Common laboratory abnormalities in cats with eDKA include a leukocytosis, which can occur with inflammation or infection and anemia caused by Heinz bodies; as well as elevations in hepatocellular and cholestatic enzymes because of concurrent primary hepatopathy, pancreatitis, sepsis, or hepatic hypoperfusion. Additionally, a biochemical profile may show hypertriglyceridemia caused by hypoinsulinemia.1

Treating eDKA

A diagnosis of eDKA is managed like diabetic ketoacidosis (DKA), which requires a comprehensive diagnostic evaluation.3 According to Byers, the key therapies are as follows2:

  • Discontinuation of SGLT2 inhibitors
  • Providing regular insulin intravenous (IV) constant-rate infusion (CRI)
  • Providing dextrose supplementation to prevent iatrogenic hypoglycemia
  • Providing appropriate fluid therapy to correct dehydration and electrolyte derangements

Insulin therapy is essential and should ideally be started after the first hour of fluid therapy if hypovolemia has been successfully treated and serum potassium is equal or less than 3.3 mmol/L. Currently, an IV CRI of a short-acting insulin is considered the most appropriate initial treatment for eDKA, according to Byers. Dextrose therapy is a requirement, used concurrently with insulin, to prevent iatrogenic hypoglycemia.1,2

Identifying and treating precipitating factors, and providing nutritional support to patients with eDKA are also important for improving outcomes. Treatment should include use of IV fluids to correct hypovolemia and dehydration, while administration of insulin and dextrose help normalize levels of acidosis, anion gap and bicarbonate.1

“After successfully addressing hypovolemia and reaching desired endpoints of resuscitation, a balanced electrolyte solution should be administered based on the patient’s hydration and electrolyte status. Administration of 0.9% sodium chloride is discouraged given the potential of inducing a hyperchloremic metabolic acidosis. A patient’s dehydration deficit should be calculated and replaced over 12-24 hours. Daily requirements (50 mL/kg/day) and ongoing losses should be administered concurrently,” Byers wrote in the presentation.1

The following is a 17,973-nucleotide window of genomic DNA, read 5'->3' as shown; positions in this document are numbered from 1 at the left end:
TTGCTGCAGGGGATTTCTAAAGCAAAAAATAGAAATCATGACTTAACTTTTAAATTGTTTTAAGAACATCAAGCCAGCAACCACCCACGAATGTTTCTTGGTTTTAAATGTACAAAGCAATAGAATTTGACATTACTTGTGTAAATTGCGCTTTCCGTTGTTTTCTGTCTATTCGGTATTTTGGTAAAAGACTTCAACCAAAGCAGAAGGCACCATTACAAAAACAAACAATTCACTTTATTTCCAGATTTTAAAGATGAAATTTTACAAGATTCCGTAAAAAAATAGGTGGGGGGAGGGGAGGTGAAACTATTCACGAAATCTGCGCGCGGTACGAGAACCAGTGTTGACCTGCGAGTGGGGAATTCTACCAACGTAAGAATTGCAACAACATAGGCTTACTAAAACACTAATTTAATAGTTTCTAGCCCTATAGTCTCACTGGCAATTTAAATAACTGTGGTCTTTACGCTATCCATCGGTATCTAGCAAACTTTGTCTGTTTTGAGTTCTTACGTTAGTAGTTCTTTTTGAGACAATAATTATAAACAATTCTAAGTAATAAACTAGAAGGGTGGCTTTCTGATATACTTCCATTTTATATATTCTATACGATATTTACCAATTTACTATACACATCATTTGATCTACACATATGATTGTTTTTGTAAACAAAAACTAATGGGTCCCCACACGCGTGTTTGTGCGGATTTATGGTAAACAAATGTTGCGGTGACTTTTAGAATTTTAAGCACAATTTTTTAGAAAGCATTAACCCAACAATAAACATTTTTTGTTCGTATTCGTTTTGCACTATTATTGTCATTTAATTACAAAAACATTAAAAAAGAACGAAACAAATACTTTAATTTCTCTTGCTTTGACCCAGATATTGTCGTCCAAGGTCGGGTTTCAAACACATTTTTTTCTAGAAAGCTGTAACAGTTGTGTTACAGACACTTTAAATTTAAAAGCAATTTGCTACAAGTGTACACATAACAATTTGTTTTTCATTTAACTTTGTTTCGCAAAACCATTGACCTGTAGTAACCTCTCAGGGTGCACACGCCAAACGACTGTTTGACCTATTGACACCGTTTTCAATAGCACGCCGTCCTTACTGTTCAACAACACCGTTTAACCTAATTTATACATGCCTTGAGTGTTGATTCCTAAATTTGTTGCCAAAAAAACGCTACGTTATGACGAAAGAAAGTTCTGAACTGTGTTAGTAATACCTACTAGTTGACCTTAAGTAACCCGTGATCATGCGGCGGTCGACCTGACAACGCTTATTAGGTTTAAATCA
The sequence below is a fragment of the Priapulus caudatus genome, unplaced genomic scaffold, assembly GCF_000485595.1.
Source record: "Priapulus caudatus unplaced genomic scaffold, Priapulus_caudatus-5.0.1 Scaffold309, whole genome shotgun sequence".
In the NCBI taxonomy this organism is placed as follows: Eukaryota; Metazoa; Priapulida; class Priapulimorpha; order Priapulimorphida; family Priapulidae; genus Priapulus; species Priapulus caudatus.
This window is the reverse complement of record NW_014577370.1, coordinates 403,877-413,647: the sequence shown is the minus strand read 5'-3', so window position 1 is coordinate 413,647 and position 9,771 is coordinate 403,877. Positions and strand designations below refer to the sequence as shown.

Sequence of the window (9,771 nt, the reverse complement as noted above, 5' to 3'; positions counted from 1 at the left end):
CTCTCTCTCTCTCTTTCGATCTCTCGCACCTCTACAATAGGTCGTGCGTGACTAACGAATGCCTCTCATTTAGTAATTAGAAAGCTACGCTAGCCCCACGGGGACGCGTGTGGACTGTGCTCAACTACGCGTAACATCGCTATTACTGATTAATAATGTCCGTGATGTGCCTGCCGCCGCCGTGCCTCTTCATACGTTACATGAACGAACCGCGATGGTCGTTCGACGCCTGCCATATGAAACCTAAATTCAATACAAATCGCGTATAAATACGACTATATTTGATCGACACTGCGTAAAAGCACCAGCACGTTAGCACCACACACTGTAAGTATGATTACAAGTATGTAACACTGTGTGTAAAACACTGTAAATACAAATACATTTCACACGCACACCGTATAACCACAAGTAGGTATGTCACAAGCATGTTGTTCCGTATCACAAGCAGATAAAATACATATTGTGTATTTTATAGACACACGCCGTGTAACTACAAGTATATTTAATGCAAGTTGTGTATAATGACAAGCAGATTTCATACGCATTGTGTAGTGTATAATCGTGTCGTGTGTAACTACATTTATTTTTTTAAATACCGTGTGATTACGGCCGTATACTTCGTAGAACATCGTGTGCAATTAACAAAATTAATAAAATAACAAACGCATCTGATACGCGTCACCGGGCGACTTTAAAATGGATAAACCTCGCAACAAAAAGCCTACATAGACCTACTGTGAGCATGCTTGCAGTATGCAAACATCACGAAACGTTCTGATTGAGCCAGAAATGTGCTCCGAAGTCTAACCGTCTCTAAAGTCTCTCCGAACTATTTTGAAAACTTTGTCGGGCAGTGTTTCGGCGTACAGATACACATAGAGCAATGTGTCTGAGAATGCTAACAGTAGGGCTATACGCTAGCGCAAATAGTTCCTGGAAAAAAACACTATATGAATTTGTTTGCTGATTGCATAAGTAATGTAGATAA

Potassium supplementation is required for patients with hypokalemia and used in cases of refractory hypokalemia, certain ventricular dysrhythmias or persistent lethargy, anorexia, or weakness. Furthermore, replacement of phosphorous should occur if levels are less than 1.5 mg/dL (less than 0.48 mmol/L), and sodium bicarbonate supplementation should be considered in patients with bicarbonate levels less than 11 mmol/L. The suggested dose of sodium or potassium phosphate is 0.01-0.03 mmol/kg/hr IV CRI.1


Patient monitoring following critical care should include frequent physical examinations, perfusion parameters, serial serum glucose measurements, electrolytes and mineral status as well as acid-base status, and packed cell volume and total solids. A patient that is no longer acidemic or ketotic and is eating and drinking without complications, may be transitioned to a long-acting insulin therapy prior to hospital discharge.2

For more coverage from Fetch Charlotte, visit our dedicated conference news page at


  1. Byers C. Proceedings: endocrine emergencies. Flex dvm360. Accessed March 13, 2024.
  2. Byers C. Endocrine emergencies. Presented at: Fetch dvm360 Conference; Charlotte, NC. March 15-17, 2024.
  3. Rudloff E. Diabetic ketoacidosis in the cat: recognition and essential treatment. J Feline Med Surg. 2017;19(11):1167-1174. doi:10.1177/1098612X17735762